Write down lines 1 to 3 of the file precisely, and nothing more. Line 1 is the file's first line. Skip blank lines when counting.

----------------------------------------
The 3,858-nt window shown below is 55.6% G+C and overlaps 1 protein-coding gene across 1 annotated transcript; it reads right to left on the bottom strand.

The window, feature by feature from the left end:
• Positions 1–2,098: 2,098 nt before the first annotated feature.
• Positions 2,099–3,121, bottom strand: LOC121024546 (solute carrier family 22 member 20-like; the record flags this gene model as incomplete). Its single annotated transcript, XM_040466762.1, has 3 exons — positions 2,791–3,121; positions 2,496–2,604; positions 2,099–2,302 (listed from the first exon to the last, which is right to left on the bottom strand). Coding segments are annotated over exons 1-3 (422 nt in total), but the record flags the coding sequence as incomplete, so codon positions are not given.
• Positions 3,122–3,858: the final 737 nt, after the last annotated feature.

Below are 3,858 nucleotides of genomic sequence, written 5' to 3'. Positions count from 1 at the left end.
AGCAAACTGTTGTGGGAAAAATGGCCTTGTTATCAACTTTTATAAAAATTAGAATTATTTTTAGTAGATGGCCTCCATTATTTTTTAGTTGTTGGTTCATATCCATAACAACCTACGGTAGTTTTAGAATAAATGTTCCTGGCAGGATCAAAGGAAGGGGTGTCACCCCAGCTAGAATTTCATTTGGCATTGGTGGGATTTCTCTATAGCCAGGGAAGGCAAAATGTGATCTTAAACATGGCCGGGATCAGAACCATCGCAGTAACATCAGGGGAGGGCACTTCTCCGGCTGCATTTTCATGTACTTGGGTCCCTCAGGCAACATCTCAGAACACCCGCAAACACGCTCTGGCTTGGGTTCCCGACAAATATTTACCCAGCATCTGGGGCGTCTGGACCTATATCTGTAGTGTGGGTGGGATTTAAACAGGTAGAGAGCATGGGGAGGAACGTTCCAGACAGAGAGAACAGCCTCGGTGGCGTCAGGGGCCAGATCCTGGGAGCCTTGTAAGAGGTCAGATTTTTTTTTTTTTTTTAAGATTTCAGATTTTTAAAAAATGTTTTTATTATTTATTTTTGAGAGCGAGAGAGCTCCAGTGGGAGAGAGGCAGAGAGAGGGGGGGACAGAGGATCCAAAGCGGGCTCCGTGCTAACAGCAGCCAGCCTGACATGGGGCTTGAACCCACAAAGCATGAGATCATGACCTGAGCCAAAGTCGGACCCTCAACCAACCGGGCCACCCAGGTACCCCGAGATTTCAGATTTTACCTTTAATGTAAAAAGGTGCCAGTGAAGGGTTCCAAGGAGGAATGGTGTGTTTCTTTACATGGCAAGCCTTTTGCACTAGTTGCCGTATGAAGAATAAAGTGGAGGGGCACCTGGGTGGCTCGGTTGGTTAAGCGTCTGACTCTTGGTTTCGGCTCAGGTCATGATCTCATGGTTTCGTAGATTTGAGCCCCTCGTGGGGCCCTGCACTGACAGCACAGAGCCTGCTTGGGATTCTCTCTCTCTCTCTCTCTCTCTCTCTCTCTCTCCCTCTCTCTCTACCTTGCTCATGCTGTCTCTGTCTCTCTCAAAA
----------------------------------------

The 3,858-nt window shown below is 55.6% G+C and overlaps 1 protein-coding gene across 1 annotated transcript; it reads right to left on the bottom strand.

The window, feature by feature from the left end:
• Positions 1–2,098: 2,098 nt before the first annotated feature.